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HostGator and SiteGround, two big names in the hosting world, both offer incredibly affordable Managed WordPress hosting options (provided that your website isn’t so large that you would need a larger web host – please see here for what to do with high traffic websites).
In this blog, I will show you the similarities & differences between each plan, and give my recommendation on which plan you should choose.
Below is a chart outlining the cheapest three WordPress hosting options for HostGator & SiteGround, and I will compare how they rate with some of the biggest factors you need to consider when choosing a web host.
|# of Websites||1 website||1 website||Multiple websites||2 websites||Multiple websites||3 websites|
|Money Back Refund||30 Days||45 Days||30 Days||45 Days||30 Days||45 Days|
|Google Adwords Credit||No||$100||No||$100||No||$100|
|Free Website Transfer||No||Up to 1 Website||Up to 1 Website||Up to 2 Websites||Up to 1 Website||Up to 3 Websites|
As you can see, they offer affordable rates, but please be aware that when they list the price per month, they actually do charge you for one year in advance. You can actually get the HostGator price even lower if you pay three years upfront, though personally I would advice against paying three years in advance because that’s kind of a large commitment. Also, please note that this the price for the first term you lock into; price will increase after this first period (which, if you were completely sold on HostGator, would be a reason to go ahead and pay three years at once, so you could have a very low price for three years). If you really, really want to pay just one month at a time, then you should go with HostGator because they will give you a monthly option (which SiteGround does not), it’s just expensive; the lowest plan on HostGator jumps up to $14.95/month, but it would help you keep that initial cost down. But one big advantage of paying a year in advance is that you wouldn’t have to worry about paying month after month and that would significantly decrease your monthly expensive.
Now, both HostGator & SiteGround offer a lot of great features that are great for your website, and save you month. They both offer free-email, which is great because that saves you money on having to buy a separate business e-mail account like GSuite or Yahoo Business Mail. They also give you a free SSL (another money saver, because SSL is something you have to have to keep your website protected). Also, with the exception of SiteGround’s lowest plan, you can get a free website migration if you are moving your website over from another host, which is great. HostGator & SiteGround also both give you a money back guarantee which is great if you are on the fence about having a website.
But there are two huge differences between HostGator and SiteGround. The first one is that SiteGround’s StartUp, GrowBig and GrowGeek plans on a shared server whereas Hostgator’s StartUp, Standard and Business Plan. I could go into more detail on what this means, but in basic terms, if your website is on a Cloud plan then your website will be much faster than a Served Plan, which can make a difference because if your site is too slow to load, people are more likely to leave your website, which obviously you don’t want. Your website is also more likely to get downtime on a Shared Plan that a Cloud Plan. Now SiteGround does have Cloud plans, but the price starts at $80/month, which is obviously way more expensive than the plans I mentioned before. So this is a huge negative to SiteGround.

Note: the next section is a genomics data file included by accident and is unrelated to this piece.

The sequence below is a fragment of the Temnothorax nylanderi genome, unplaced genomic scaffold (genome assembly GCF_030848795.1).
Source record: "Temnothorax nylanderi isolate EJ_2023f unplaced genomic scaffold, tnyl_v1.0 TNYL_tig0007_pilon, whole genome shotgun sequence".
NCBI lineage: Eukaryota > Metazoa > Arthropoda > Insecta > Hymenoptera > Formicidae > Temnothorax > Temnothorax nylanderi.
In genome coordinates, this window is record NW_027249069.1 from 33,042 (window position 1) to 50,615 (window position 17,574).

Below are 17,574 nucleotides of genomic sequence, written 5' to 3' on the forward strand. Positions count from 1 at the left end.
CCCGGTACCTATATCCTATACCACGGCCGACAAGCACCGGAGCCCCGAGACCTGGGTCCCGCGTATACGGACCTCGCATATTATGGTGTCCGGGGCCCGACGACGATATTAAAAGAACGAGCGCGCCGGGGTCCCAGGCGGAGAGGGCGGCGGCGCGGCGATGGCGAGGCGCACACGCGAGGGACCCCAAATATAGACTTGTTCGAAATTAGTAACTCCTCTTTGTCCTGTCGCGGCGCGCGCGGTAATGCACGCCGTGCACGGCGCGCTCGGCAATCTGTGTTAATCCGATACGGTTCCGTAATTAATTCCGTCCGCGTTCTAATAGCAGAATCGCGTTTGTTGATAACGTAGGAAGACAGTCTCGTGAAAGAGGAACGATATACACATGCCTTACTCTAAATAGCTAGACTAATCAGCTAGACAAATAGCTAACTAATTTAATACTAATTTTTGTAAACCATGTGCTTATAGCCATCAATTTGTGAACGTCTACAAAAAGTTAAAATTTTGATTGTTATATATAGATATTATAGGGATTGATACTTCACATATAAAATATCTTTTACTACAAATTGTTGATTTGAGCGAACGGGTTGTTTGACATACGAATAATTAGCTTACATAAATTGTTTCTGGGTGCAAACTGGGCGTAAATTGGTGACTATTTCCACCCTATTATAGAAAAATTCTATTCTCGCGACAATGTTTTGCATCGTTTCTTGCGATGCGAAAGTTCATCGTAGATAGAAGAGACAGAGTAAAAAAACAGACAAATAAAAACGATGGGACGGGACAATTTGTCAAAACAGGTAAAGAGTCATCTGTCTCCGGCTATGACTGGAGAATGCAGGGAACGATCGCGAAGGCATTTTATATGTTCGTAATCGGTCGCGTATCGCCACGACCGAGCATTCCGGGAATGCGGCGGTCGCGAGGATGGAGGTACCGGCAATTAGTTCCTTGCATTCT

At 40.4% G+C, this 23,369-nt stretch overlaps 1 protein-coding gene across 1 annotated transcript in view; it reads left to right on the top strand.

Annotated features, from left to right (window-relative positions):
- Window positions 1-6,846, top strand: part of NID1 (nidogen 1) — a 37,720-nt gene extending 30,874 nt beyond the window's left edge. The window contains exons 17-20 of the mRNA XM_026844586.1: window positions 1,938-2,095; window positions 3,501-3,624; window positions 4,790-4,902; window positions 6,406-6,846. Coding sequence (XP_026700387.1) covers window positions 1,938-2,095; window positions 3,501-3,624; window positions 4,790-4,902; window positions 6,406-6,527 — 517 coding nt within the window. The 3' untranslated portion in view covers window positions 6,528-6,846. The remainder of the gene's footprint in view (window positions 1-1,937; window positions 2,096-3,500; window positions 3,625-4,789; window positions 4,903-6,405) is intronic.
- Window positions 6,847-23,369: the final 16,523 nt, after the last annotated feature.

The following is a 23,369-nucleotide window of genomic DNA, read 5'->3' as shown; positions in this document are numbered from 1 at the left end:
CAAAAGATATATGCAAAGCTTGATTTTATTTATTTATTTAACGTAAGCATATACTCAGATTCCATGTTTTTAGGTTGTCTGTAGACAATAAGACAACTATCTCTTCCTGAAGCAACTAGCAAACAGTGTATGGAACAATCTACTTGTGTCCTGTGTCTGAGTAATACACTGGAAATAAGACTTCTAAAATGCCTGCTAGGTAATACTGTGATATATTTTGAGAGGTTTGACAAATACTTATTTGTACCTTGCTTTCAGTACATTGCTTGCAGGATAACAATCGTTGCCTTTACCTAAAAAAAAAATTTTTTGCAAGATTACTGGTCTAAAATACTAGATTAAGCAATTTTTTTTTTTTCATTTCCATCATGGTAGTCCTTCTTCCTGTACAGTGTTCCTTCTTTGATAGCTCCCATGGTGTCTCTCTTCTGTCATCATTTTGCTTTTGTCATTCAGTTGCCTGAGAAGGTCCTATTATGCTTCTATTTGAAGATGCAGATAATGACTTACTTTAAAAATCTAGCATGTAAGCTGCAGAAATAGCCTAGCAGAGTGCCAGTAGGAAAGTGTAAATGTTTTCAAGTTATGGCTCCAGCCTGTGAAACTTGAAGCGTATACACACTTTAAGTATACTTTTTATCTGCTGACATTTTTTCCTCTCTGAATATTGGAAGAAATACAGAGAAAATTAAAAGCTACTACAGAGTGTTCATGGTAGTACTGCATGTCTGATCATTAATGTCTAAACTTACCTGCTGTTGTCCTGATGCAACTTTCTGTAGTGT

The other difference is that HostGator does not have a plan option that comes with a staging site. A staging site is a really useful feature because it means when you have to make changes – and by changes, I mean changes along the line of updating a plugin or theme rather than just adding a blog post – you will be able to do it on your staging site, see if it works and then push it live. It’s a much, much simpler way of updating your website. If you don’t have a staging website, when a plugin or theme is updated, it could crash your website and then you would have to get HostGator to restore your website to a previous point and then you would have to figure out what crashed the website…basically, it is just far more complicated. So, this is a huge negative to HostGator.
Both SiteGround and HostGator have a lot going for them, but there are negatives (which, honestly is to be expected when you are looking for a cheap Managed WordPress option).
If you’re choosing based on price, then I would suggest going with the HostGator StartUp plan. While the SiteGround StartUp plan is cheaper, the HostGator StartUp is not much more expensive but it would be worth it to get the cloud hosting rather than the shared hosting (and the SiteGround StartUp plan doesn’t give you a staging site, anyway).
But if you would like to make things a lot less complicated for you, then I would go with the SiteGround GoGeek plan. That way, you could take advantage of SiteGround’s staging site and the relatively low price of the plan. Then, if you were to find the site too slow, you could always upgrade to a SiteGround cloud plan or switch to a Managed WordPress host that is more expensive but would give you more than a Shared Plan (such as Kinsta, WP Engine or Flywheel). But you would only do this once your website had grown and you were earning more money and therefore could handle the price increase. So to me, the SiteGround GoGeek plan would give you the best in terms of making it easier for you to run your website, but if you really want to go on price (or want to be able to pay monthly) then I would go with the HostGator StartUp plan.
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